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Thread: How does rear tilt affect front tilt?

  1. #31

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    Re: How does rear tilt affect front tilt?

    Quote Originally Posted by Bob Salomon View Post
    Invest a few dollars on the Rodenstock pocket Scheimpflug/depth of field calculator and it will all become crystal clear. Fits a shirt pocket, no batteries and will also give you exposure corrections and the proper focus point between near and far points.
    Or as I was taught when I started with LF a year or so ago, focus on the farthest object you want in focus, note the position of the standard on the rail, do the same with the nearest object. The difference between the two (in mm) when multiplied by 5 gives you the closest aperture to ensure sharpness between both points. (this is the same btw if you're using tilt or swing). A 3mm difference gives f16, a 7mm one f42, and so on. I did go out and buy the Rodenstock pocket calculator a month ago, and it ends up being pretty close to the "5x the offset in mm for minimum f stop" rule.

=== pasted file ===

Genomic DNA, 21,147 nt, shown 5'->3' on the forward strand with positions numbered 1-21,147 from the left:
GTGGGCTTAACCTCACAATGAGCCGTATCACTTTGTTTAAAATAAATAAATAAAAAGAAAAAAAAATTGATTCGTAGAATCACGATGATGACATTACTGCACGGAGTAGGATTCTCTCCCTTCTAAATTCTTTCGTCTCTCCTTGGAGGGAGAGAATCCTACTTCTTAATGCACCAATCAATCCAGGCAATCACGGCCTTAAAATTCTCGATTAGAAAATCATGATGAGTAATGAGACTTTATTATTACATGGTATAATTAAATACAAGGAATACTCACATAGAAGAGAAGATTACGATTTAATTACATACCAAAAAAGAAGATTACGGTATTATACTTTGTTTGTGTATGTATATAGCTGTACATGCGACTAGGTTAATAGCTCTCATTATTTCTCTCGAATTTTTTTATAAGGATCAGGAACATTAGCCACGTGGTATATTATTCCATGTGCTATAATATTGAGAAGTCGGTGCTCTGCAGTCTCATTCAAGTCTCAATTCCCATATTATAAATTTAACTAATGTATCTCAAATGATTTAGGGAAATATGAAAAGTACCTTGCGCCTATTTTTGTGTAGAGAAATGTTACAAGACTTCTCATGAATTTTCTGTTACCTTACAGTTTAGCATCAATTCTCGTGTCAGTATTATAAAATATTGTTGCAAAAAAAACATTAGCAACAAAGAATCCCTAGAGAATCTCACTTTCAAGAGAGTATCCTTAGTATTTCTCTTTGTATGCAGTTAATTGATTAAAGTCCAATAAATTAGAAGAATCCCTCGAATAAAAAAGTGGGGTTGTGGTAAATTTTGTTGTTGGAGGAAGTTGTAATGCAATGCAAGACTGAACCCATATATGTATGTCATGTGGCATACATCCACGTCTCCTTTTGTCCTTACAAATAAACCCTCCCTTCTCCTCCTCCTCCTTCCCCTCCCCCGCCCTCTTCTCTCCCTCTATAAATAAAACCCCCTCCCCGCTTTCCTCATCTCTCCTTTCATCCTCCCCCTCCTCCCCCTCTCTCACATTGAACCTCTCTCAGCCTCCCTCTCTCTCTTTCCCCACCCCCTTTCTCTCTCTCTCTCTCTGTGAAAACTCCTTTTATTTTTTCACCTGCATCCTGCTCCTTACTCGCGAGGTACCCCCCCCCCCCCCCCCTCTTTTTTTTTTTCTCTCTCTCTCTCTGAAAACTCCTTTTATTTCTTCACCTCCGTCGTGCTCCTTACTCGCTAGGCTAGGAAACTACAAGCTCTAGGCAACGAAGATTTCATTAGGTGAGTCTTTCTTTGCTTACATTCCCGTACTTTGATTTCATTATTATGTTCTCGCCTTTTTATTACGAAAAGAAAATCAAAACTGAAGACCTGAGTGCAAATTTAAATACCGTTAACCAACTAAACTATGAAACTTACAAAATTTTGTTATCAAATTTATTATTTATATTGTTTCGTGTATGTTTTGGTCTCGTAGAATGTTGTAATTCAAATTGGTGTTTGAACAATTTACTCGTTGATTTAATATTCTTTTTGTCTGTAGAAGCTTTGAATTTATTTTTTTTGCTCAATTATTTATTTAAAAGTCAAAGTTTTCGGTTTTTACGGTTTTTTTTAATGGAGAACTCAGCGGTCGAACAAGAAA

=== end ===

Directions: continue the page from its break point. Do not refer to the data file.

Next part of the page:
More or less.

    Always a good idea to stop down and check on the GG just to make sure if it's a critical shot. Considering how much work to carry, set up, dial in and take the shot, not to mention the current cost of film and processing, I think every shot is critical!

  2. #32
    Vaughn's Avatar
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    Re: How does rear tilt affect front tilt?

    Quote Originally Posted by CreationBear View Post
    ...One thing I'm curious about, given what I've seen of your subjects, is how often you use tilt/swing--I'm still a little chary given how often I have vertical elements (i.e. trees, and lots of 'em) in the frame.
    The LF camera (4x5) that I came of age with, so to speak, had marks to zero the swing of the front and back standards, but no other indents. So 'zeroing out' the camera was never really done -- it was done on the scene itself. Out of habit I did not to think in terms of using swings and tilts, but just putting the standards in the right place...which might be zeroed or twisted like a pretzel. All the info I need is right there on the GG. Wonderful. So my answer is that I use all the movements all the time, but most of them are used at their zero points.